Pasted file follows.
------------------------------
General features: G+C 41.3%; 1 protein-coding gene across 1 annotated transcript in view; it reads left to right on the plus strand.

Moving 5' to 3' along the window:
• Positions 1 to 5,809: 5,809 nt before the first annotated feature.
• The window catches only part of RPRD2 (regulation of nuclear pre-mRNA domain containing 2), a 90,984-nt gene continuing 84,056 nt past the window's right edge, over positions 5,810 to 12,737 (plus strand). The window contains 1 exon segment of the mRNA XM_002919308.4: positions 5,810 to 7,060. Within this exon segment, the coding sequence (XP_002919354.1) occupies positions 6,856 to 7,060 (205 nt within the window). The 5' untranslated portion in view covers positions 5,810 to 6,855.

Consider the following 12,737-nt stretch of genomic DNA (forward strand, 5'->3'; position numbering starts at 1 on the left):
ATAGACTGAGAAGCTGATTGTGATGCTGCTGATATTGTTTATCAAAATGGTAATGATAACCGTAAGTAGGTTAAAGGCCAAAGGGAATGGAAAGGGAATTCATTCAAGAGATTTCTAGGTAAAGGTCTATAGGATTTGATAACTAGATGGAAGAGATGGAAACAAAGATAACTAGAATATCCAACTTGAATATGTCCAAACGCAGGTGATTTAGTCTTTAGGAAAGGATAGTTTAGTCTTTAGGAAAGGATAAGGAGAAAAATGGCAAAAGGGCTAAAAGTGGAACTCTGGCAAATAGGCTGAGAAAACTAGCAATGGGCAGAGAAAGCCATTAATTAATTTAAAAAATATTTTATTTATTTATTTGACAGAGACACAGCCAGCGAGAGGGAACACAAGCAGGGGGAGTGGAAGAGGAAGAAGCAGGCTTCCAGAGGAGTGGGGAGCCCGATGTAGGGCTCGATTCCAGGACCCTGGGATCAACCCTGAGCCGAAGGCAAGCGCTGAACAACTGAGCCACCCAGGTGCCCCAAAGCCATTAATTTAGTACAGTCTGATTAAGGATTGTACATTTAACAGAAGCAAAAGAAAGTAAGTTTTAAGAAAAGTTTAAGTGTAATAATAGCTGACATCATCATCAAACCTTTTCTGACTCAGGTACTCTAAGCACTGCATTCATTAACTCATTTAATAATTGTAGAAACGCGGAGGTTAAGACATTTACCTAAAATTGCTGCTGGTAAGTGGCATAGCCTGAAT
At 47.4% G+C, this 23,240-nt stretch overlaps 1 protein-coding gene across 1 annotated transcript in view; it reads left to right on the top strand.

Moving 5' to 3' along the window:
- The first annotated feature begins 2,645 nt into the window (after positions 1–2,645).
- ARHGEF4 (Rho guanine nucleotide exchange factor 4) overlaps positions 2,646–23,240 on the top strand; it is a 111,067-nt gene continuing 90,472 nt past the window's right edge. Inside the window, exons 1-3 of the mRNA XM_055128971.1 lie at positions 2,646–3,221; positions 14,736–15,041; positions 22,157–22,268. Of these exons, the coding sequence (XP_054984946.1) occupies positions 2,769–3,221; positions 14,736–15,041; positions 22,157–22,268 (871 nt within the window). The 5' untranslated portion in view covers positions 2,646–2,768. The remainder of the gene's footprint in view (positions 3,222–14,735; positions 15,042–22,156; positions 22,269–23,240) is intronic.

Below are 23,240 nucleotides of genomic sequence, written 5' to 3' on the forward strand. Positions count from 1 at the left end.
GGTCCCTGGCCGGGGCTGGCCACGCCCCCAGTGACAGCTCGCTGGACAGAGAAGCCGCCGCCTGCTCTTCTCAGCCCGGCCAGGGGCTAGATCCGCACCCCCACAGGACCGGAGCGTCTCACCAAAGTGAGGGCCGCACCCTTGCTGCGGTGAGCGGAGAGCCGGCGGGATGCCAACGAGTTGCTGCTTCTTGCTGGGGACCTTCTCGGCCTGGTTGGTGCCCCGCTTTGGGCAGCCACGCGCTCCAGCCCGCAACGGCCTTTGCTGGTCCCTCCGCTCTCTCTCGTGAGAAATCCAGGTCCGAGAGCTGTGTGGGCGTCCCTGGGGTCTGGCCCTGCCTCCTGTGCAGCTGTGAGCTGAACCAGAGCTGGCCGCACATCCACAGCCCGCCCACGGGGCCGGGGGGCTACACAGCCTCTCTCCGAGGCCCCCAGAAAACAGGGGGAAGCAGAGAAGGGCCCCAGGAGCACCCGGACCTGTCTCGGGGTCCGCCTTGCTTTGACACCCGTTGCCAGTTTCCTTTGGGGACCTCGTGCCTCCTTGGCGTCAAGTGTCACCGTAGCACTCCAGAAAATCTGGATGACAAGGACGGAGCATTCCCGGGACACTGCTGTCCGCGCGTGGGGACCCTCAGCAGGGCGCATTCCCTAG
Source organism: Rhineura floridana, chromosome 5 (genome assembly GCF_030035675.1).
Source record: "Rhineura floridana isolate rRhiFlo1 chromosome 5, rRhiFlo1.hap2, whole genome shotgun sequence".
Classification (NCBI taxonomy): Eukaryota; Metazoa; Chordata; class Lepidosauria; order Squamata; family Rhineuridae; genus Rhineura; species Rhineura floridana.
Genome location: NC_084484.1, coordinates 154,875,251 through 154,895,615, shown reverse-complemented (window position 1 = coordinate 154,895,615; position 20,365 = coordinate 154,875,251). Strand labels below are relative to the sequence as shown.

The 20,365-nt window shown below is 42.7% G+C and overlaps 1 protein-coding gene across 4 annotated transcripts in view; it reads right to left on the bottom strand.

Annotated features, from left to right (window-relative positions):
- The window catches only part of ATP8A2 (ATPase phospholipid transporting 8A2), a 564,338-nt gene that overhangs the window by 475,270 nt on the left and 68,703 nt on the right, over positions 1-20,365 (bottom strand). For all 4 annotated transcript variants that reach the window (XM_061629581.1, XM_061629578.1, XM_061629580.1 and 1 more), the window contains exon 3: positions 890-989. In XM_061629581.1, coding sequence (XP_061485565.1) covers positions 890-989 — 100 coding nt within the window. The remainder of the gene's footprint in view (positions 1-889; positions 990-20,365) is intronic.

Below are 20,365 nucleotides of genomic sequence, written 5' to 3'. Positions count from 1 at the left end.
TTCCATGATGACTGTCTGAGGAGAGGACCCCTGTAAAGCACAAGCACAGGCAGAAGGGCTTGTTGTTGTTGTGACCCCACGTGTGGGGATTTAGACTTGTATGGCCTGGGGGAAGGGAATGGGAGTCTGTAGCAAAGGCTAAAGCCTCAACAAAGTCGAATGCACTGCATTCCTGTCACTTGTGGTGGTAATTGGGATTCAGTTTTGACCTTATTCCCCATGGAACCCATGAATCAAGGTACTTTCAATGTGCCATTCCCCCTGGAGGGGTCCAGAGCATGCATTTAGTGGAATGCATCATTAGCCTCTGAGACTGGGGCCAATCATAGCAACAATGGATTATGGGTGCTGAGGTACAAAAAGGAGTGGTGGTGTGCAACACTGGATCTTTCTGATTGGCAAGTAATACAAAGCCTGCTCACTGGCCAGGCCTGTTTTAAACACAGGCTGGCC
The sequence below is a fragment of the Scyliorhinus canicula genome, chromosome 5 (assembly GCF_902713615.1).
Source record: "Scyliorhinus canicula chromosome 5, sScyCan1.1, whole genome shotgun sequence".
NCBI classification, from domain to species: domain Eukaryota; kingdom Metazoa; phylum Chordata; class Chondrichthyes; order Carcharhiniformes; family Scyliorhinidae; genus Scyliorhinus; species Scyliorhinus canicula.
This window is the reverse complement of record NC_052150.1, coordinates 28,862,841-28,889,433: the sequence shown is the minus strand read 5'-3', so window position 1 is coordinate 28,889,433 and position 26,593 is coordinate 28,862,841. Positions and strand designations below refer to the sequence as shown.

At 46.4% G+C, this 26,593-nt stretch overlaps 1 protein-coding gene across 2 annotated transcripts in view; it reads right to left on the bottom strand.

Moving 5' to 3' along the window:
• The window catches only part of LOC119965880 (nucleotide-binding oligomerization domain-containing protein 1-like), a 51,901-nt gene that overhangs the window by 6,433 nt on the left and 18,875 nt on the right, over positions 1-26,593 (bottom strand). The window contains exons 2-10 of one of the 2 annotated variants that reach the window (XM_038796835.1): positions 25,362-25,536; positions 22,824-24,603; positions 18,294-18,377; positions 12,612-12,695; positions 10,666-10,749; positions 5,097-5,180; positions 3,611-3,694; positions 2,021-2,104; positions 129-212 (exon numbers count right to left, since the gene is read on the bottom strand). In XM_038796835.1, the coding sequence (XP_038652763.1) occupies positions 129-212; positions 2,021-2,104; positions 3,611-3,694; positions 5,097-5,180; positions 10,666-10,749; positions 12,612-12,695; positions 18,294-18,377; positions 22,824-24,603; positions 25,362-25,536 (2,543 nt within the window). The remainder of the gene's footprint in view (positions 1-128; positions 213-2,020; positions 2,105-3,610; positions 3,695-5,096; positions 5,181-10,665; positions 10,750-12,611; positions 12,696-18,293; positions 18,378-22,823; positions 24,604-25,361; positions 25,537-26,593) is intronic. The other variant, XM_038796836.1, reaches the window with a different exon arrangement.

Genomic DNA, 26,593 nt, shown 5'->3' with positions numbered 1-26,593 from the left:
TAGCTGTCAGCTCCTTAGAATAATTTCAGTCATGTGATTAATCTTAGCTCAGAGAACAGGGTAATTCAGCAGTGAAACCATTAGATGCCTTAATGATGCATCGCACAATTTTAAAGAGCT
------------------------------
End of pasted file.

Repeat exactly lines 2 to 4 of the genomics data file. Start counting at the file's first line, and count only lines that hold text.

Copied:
Moving 5' to 3' along the window:
• Positions 1 to 5,809: 5,809 nt before the first annotated feature.
• The window catches only part of RPRD2 (regulation of nuclear pre-mRNA domain containing 2), a 90,984-nt gene continuing 84,056 nt past the window's right edge, over positions 5,810 to 12,737 (plus strand). The window contains 1 exon segment of the mRNA XM_002919308.4: positions 5,810 to 7,060. Within this exon segment, the coding sequence (XP_002919354.1) occupies positions 6,856 to 7,060 (205 nt within the window). The 5' untranslated portion in view covers positions 5,810 to 6,855.